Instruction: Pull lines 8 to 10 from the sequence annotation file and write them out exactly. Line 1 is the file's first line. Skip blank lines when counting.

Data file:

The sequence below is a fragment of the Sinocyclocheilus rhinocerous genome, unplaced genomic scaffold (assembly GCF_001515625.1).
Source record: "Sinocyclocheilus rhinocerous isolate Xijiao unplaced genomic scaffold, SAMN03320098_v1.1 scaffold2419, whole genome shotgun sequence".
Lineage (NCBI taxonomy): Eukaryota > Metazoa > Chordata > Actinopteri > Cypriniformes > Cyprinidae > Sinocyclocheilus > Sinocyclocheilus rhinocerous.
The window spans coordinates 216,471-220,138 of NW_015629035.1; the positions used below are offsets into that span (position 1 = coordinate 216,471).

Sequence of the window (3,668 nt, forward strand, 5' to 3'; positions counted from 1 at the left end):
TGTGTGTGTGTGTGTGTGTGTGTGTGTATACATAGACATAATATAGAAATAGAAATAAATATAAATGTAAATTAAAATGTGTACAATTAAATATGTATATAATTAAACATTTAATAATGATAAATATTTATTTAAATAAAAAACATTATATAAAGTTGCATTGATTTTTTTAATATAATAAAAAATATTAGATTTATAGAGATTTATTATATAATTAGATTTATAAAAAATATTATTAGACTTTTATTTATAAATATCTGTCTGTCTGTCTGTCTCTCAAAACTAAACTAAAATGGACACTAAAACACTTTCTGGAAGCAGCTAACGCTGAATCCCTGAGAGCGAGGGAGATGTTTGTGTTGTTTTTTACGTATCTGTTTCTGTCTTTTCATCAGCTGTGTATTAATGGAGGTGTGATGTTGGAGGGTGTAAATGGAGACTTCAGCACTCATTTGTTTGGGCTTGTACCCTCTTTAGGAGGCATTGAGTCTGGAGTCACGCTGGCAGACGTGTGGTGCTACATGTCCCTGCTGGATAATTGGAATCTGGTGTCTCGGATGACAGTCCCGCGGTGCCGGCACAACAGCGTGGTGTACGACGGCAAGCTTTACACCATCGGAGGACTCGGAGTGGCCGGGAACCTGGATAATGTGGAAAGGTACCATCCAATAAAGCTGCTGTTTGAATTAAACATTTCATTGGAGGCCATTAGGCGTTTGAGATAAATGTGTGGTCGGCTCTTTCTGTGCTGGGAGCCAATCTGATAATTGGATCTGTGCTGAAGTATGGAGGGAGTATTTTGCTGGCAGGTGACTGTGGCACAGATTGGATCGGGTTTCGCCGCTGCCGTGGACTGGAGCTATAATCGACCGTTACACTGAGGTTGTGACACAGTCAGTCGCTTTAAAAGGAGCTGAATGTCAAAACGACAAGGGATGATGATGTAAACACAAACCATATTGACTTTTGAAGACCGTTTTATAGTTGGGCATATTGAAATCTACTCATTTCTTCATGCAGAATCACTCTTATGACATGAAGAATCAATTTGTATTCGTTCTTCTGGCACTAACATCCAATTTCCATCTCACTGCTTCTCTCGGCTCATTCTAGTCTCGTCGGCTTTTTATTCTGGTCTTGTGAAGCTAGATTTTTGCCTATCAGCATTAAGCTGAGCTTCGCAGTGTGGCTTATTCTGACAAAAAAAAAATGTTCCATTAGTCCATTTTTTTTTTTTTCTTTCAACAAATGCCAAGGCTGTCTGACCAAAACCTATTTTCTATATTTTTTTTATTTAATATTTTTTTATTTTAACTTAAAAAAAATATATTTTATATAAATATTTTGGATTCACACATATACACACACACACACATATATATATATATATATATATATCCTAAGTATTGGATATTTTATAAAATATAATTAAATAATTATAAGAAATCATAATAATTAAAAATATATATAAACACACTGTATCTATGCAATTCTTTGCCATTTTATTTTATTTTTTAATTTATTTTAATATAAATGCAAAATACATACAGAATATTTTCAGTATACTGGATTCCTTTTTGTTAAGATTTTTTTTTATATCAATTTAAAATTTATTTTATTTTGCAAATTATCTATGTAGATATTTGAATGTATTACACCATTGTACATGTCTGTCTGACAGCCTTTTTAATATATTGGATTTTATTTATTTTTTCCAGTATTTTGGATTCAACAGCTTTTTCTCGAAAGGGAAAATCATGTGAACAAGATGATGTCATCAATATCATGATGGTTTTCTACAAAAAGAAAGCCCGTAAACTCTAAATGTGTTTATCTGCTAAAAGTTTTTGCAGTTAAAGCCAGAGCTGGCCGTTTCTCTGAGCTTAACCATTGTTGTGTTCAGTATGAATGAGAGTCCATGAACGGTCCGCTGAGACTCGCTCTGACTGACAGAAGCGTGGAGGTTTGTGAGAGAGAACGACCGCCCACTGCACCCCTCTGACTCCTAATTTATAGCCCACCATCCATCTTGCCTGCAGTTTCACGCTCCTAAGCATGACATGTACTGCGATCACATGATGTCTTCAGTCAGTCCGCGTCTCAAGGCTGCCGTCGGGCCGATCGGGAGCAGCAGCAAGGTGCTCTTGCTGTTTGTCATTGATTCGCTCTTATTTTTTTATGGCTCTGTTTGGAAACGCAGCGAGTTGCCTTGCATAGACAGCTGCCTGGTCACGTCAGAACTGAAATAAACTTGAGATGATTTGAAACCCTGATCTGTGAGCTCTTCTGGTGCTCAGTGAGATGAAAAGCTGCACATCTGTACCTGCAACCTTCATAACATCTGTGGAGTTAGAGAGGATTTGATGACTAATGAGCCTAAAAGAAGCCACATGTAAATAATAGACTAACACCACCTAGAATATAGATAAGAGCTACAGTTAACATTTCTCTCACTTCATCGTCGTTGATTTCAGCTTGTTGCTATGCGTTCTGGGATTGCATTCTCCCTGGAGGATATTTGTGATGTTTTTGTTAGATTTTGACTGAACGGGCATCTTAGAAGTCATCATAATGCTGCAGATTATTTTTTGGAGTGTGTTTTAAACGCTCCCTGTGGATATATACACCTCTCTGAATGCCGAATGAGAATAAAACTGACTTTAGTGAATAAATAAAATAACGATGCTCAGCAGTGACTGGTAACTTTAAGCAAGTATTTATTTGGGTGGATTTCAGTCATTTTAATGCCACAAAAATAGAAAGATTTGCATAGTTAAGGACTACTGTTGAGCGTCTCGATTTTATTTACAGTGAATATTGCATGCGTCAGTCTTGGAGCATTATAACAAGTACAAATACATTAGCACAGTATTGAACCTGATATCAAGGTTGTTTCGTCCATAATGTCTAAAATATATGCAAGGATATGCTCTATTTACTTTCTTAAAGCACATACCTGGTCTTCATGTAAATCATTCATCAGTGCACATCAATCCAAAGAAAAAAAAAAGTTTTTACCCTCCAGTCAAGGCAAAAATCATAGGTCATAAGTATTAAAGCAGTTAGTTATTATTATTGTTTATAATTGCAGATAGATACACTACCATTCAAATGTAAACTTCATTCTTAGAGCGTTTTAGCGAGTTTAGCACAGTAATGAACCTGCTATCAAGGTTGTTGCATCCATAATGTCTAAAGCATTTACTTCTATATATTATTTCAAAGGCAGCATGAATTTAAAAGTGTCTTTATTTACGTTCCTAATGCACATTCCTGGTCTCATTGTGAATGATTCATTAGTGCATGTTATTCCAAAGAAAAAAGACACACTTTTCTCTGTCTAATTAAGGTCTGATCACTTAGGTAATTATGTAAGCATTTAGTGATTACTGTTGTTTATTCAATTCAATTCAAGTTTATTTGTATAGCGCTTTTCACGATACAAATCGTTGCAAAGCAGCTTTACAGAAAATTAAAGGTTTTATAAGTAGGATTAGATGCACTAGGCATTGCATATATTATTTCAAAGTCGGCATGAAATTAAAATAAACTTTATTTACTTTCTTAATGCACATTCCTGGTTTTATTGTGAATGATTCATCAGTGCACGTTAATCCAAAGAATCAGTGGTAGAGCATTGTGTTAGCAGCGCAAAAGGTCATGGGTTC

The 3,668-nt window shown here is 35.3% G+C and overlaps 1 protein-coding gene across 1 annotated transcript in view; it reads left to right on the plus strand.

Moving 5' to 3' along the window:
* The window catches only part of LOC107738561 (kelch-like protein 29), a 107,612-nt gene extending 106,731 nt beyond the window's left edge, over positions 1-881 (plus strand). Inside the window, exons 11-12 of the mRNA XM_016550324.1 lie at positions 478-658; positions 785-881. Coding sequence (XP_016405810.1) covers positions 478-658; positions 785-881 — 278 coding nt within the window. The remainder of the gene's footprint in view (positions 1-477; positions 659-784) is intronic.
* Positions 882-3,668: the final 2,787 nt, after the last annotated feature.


Moving 5' to 3' along the window:
* The window catches only part of LOC107738561 (kelch-like protein 29), a 107,612-nt gene extending 106,731 nt beyond the window's left edge, over positions 1-881 (plus strand). Inside the window, exons 11-12 of the mRNA XM_016550324.1 lie at positions 478-658; positions 785-881. Coding sequence (XP_016405810.1) covers positions 478-658; positions 785-881 — 278 coding nt within the window. The remainder of the gene's footprint in view (positions 1-477; positions 659-784) is intronic.
* Positions 882-3,668: the final 2,787 nt, after the last annotated feature.